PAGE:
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   Sep 14

Andrew Walker says ‘the fire still burns’ if ACT Brumbies want 43-year-old to make a comeback

Andrew Walker playing against the Crusaders in 2002. Photo: Nigel MarpleAndrew Walker admits making a comeback at 43 years old seems too crazy to be true, but the cross-code veteran declared “the fire is still blazing” if the ACT Brumbies want him to play again.
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Walker has emerged as a potential recruitment option for the Brumbies as coach Stephen Larkham considers adding another player to his roster after injuries to Lausii Taliauli and Tomas Cubelli.

Walker hasn’t played professional rugby since retiring from the Queensland Reds in 2008 and he would become the oldest player in Super Rugby history if he is lured back on to the field.

Walker concedes he’s no longer the try-scoring freak he was in his prime, the dual international says he can offer wisdom to a Brumbies side that has lost more than 500 games worth of experience this year.

Larkham and Walker are yet to speak formally about contracts or whether Walker would be able to handle professional rugby again a decade after he retired.

But Walker said a taste of action at the Brisbane 10s last weekend reignited his passion.

“I haven’t really stopped playing footy, so my fitness is pretty high,” Walker said.

“I’ve probably lost about 10 per cent of speed, but I make up for that with experience. We can do things with the Brumbies and set it back on the right track again.

“The fire is still blazing, as soon as I threw the jumper on last weekend it turned into a bonfire. I was thinking, ‘how good is this?’.

“I really, really love the Brumbies so if there was anything I could do to help, then I’d do it in a heartbeat.”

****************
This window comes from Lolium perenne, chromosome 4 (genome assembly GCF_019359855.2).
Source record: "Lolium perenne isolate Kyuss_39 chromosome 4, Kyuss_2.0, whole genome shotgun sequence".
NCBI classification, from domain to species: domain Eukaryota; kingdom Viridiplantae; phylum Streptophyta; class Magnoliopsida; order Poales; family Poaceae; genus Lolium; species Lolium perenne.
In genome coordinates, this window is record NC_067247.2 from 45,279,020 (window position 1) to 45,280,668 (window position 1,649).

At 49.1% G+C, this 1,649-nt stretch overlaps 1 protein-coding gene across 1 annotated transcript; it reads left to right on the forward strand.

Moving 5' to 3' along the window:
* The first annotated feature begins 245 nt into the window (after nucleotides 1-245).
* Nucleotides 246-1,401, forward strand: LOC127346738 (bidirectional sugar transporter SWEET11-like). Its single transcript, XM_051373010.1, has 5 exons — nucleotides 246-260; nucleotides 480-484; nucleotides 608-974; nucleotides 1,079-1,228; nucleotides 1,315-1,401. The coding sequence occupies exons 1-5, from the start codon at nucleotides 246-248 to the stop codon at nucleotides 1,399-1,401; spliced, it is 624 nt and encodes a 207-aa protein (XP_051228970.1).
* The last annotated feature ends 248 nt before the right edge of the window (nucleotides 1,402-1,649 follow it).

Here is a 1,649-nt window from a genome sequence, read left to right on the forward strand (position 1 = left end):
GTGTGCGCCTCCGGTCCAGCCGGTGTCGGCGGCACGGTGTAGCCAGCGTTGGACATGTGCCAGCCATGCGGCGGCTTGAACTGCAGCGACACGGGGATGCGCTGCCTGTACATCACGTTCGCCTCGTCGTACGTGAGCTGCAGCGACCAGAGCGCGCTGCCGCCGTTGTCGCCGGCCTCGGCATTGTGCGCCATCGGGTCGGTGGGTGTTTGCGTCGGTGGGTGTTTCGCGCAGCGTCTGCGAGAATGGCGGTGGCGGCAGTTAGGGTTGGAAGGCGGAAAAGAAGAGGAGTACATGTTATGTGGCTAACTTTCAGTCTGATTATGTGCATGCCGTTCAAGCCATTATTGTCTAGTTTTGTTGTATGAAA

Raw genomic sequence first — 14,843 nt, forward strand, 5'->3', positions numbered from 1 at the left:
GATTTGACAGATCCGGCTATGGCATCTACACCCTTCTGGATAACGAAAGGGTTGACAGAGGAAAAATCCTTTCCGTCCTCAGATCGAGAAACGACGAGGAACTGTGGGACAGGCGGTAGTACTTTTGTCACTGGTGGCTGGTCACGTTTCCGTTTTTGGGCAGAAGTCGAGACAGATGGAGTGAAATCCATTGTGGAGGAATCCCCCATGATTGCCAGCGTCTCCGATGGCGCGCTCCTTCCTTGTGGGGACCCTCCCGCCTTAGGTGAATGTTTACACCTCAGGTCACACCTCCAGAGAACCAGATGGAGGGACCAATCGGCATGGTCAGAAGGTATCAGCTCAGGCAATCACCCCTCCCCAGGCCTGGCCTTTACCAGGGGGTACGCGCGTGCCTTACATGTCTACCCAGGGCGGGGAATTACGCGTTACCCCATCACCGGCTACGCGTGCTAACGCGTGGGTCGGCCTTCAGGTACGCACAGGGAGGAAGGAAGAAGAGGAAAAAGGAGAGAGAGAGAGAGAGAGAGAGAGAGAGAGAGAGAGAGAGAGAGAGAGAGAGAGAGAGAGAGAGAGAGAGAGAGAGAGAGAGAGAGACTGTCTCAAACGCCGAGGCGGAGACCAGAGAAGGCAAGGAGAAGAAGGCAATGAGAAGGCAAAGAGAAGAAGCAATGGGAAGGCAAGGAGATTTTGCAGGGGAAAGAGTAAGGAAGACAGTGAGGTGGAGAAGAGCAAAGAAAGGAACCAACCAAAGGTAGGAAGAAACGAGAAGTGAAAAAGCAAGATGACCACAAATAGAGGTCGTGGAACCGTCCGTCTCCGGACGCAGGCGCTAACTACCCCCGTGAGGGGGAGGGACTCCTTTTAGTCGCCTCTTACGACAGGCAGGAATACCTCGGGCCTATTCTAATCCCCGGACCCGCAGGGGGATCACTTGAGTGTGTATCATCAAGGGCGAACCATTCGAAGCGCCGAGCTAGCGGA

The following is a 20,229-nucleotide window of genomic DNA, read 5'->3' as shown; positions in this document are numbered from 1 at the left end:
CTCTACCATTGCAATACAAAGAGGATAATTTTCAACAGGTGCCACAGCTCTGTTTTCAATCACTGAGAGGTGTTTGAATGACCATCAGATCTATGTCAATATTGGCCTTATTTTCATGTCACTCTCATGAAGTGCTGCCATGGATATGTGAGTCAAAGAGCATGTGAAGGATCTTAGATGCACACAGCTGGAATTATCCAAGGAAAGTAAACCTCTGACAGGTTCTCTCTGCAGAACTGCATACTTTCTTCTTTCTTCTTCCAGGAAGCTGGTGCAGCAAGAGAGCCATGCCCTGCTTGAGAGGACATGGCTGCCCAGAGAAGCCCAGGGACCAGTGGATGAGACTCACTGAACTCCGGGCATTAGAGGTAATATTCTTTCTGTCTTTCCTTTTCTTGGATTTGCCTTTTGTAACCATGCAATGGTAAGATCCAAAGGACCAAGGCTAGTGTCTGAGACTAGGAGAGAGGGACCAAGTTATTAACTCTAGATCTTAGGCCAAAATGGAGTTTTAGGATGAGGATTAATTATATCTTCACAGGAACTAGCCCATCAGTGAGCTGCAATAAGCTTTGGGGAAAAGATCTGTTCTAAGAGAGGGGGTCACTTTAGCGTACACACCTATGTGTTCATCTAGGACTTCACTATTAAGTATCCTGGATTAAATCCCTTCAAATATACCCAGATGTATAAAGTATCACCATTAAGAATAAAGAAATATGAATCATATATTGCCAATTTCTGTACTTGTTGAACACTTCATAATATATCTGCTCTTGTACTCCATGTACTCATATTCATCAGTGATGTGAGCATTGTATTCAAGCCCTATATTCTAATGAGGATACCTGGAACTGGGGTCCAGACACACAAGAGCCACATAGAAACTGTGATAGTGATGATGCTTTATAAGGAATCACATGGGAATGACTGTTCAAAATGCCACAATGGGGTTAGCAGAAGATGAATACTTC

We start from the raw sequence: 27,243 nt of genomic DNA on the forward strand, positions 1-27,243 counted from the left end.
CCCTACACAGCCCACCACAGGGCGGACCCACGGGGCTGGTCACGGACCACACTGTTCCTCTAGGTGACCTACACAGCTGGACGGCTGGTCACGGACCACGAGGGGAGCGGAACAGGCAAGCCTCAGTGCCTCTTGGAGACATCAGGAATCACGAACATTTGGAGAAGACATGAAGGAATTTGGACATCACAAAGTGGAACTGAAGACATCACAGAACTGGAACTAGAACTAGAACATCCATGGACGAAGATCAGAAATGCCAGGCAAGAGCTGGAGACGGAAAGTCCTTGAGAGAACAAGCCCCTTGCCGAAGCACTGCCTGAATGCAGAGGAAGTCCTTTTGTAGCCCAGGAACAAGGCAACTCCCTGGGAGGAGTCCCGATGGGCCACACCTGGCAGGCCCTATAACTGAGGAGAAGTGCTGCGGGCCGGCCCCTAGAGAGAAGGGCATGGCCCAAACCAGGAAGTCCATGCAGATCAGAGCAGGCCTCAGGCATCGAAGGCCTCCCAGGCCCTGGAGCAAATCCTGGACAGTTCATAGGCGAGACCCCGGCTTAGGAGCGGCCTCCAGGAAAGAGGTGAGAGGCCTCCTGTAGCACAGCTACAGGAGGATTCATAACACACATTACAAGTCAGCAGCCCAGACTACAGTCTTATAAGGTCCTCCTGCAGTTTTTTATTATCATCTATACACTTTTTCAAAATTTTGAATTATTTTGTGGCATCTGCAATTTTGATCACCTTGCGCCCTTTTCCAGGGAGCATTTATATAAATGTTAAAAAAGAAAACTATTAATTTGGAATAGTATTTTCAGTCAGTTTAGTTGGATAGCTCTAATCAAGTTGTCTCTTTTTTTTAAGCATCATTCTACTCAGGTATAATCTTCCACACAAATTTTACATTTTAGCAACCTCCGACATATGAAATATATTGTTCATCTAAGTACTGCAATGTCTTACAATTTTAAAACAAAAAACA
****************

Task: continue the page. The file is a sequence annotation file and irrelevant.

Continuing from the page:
The Brumbies are without Stephen Moore, Matt Toomua, David Pocock, Christian Lealiifano, Joe Tomane, Taliauli and Cubelli this year, leaving a gaping hole in squad experience.

Walker spent 16 years playing rugby league and rugby union at the highest level and showed at the Brisbane 10s age hasn’t diminished his magic.

However, the transition back into Super Rugby would be a giant leap given Walker retired from professional duties in 2008.

He still plays rugby league in Brisbane, is a personal trainer and was even working on his fitness on Tuesday night with the “Break the Cycle” charity, which aims to offer life-coaching and mentoring to prevent self abuse, self harm, addictions, and low self-esteem.

“I know it’s a big ask to be coming back at 43 years old, but my body is holding up really well.I was a bit sore after the 10s but I’m already training again,” Walker said.

“If Bernie [Larkham] came with a contract, I’d be firing. I have been thinking about it … it’s a matter of me thinking ‘can I do it?’.

“I think I can. I have looked after myself since I finished playing professionally and the fire in the belly really fired up when I got to play in the 10s.

“There are a lot of new guys at the Brumbies and what I noticed out there was that they weren’t talking that much.

“I think that’s where Bernie would love to have me, to help the kids. If it does happen, it will give a bit extra. It would bring the youth back out in me again.

“It’s a big ask and I’m not saying I wouldn’t do it … I’d put that jumper on again in a heartbeat.

Larkham conceded the Brumbies coaches “half joked” about Walker making a comeback at the Brisbane 10s, but it planted a seed about what he could offer the team.

Walker could be add valuable experience to the Brumbies bench if required at Super Rugby because of his ability to cover a variety of positions.

Walker would become the oldest player in Super Rugby history if he is asked to make a comeback, beating Brad Thorn’s record of being 39 years old.

“I did see that statistic. I’ve always loved a bit of history, I’ll take it,” Walker laughed.

SUPER RUGBY ROUND ONE

February 25: Canterbury Crusaders v ACT Brumbies at Christchurch.

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